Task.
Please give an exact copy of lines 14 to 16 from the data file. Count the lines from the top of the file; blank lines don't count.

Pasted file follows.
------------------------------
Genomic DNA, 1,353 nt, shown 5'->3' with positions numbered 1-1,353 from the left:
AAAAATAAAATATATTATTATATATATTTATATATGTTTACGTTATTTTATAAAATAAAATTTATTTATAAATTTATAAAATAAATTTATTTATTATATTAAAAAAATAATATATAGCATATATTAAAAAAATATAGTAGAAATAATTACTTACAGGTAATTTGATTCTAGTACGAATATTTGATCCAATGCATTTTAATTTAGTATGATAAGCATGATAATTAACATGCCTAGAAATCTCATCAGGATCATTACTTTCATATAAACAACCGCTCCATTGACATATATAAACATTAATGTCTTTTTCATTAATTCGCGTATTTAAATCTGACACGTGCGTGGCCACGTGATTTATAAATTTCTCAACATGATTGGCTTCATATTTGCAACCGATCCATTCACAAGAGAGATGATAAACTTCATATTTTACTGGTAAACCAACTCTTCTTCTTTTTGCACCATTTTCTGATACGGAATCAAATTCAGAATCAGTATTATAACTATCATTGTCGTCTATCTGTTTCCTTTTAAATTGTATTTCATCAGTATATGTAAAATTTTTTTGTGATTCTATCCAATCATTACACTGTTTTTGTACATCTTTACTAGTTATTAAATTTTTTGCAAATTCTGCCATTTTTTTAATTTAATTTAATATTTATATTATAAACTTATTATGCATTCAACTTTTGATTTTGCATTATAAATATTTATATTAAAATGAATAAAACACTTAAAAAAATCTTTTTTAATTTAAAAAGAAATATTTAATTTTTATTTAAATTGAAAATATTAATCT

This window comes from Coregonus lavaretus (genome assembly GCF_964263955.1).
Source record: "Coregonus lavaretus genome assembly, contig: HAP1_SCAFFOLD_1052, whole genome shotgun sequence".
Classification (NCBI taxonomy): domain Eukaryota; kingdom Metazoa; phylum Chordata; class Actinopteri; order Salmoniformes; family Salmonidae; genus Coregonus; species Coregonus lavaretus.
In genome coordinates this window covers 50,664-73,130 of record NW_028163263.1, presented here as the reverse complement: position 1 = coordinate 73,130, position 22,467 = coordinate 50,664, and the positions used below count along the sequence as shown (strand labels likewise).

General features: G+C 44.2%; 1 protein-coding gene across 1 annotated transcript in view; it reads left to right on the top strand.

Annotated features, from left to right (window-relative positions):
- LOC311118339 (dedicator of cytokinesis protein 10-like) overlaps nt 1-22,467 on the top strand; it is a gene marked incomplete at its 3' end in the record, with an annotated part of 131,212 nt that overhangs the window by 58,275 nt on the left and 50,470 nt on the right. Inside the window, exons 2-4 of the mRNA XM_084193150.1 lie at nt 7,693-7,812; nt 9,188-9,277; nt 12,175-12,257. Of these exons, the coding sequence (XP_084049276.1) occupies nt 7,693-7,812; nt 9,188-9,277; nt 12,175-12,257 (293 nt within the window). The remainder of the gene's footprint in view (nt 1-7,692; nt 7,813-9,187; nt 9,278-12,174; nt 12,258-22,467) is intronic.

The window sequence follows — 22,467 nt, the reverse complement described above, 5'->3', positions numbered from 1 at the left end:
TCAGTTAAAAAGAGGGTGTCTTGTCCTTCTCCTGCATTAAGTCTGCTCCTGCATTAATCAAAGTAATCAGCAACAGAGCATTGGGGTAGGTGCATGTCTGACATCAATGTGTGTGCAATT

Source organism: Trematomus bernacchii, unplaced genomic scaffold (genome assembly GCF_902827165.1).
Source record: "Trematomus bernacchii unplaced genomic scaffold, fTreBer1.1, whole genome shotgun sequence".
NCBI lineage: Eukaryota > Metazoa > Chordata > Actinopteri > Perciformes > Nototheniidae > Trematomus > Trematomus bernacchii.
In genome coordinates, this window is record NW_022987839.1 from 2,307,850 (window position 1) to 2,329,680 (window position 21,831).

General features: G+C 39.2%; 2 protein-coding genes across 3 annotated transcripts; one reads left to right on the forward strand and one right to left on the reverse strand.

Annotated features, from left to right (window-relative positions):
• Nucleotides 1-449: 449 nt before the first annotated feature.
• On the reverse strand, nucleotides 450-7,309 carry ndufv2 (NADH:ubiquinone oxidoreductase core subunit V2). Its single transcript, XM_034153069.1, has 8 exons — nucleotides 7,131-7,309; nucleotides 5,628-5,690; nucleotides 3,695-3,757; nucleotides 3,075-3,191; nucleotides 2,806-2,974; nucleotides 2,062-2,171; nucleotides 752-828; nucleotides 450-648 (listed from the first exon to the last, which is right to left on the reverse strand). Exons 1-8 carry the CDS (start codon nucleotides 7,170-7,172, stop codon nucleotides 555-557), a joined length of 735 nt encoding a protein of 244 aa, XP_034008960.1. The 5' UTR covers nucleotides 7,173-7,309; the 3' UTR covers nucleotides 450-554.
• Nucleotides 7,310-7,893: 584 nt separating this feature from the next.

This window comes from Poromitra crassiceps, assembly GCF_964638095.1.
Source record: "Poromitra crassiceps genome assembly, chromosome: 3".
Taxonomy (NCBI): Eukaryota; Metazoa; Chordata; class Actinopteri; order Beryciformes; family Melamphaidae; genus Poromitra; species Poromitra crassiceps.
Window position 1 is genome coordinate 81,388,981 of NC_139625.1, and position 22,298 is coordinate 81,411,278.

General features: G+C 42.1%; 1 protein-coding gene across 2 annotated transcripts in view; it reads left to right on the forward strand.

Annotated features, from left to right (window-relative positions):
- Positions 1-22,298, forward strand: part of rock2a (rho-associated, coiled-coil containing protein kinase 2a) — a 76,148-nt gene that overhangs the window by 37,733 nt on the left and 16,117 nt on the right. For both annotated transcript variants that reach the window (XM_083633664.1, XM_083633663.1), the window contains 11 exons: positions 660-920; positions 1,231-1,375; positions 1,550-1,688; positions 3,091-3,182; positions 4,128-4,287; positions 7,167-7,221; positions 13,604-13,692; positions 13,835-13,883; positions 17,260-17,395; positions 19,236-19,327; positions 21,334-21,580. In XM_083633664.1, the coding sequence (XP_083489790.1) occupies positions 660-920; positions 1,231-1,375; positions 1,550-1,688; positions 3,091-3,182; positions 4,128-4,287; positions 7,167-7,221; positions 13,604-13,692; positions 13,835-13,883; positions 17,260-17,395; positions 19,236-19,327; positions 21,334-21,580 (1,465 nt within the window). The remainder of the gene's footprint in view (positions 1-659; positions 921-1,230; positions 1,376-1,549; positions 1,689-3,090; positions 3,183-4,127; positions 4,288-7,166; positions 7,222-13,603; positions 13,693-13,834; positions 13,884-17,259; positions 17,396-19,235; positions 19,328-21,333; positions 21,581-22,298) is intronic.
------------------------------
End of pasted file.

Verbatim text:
NCBI lineage: Eukaryota > Metazoa > Chordata > Actinopteri > Perciformes > Nototheniidae > Trematomus > Trematomus bernacchii.
In genome coordinates, this window is record NW_022987839.1 from 2,307,850 (window position 1) to 2,329,680 (window position 21,831).

General features: G+C 39.2%; 2 protein-coding genes across 3 annotated transcripts; one reads left to right on the forward strand and one right to left on the reverse strand.